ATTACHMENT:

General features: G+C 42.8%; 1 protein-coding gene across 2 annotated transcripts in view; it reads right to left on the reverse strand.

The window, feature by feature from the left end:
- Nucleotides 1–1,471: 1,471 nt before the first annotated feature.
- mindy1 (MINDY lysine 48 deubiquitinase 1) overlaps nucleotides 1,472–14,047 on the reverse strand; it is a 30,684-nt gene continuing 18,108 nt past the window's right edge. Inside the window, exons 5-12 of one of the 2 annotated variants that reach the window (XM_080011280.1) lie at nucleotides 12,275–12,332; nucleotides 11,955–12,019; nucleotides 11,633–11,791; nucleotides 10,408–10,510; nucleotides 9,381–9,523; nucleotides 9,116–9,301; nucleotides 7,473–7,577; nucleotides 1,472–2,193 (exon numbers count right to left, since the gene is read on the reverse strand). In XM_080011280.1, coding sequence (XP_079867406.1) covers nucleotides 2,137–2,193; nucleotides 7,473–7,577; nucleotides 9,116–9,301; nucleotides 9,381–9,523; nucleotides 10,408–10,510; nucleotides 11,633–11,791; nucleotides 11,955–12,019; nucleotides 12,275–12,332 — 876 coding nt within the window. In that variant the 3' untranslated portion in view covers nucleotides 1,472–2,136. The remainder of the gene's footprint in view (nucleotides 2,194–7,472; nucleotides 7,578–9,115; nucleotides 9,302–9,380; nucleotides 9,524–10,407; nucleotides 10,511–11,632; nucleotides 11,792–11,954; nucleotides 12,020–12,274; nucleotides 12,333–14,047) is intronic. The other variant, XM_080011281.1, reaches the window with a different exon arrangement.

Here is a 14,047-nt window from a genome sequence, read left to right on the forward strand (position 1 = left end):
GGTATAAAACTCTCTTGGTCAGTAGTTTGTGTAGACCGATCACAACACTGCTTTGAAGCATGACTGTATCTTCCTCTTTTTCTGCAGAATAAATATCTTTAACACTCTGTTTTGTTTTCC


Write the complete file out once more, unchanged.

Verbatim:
General features: G+C 42.8%; 1 protein-coding gene across 2 annotated transcripts in view; it reads right to left on the reverse strand.

The window, feature by feature from the left end:
- Nucleotides 1–1,471: 1,471 nt before the first annotated feature.
- mindy1 (MINDY lysine 48 deubiquitinase 1) overlaps nucleotides 1,472–14,047 on the reverse strand; it is a 30,684-nt gene continuing 18,108 nt past the window's right edge. Inside the window, exons 5-12 of one of the 2 annotated variants that reach the window (XM_080011280.1) lie at nucleotides 12,275–12,332; nucleotides 11,955–12,019; nucleotides 11,633–11,791; nucleotides 10,408–10,510; nucleotides 9,381–9,523; nucleotides 9,116–9,301; nucleotides 7,473–7,577; nucleotides 1,472–2,193 (exon numbers count right to left, since the gene is read on the reverse strand). In XM_080011280.1, coding sequence (XP_079867406.1) covers nucleotides 2,137–2,193; nucleotides 7,473–7,577; nucleotides 9,116–9,301; nucleotides 9,381–9,523; nucleotides 10,408–10,510; nucleotides 11,633–11,791; nucleotides 11,955–12,019; nucleotides 12,275–12,332 — 876 coding nt within the window. In that variant the 3' untranslated portion in view covers nucleotides 1,472–2,136. The remainder of the gene's footprint in view (nucleotides 2,194–7,472; nucleotides 7,578–9,115; nucleotides 9,302–9,380; nucleotides 9,524–10,407; nucleotides 10,511–11,632; nucleotides 11,792–11,954; nucleotides 12,020–12,274; nucleotides 12,333–14,047) is intronic. The other variant, XM_080011281.1, reaches the window with a different exon arrangement.

Here is a 14,047-nt window from a genome sequence, read left to right on the forward strand (position 1 = left end):
GGTATAAAACTCTCTTGGTCAGTAGTTTGTGTAGACCGATCACAACACTGCTTTGAAGCATGACTGTATCTTCCTCTTTTTCTGCAGAATAAATATCTTTAACACTCTGTTTTGTTTTCC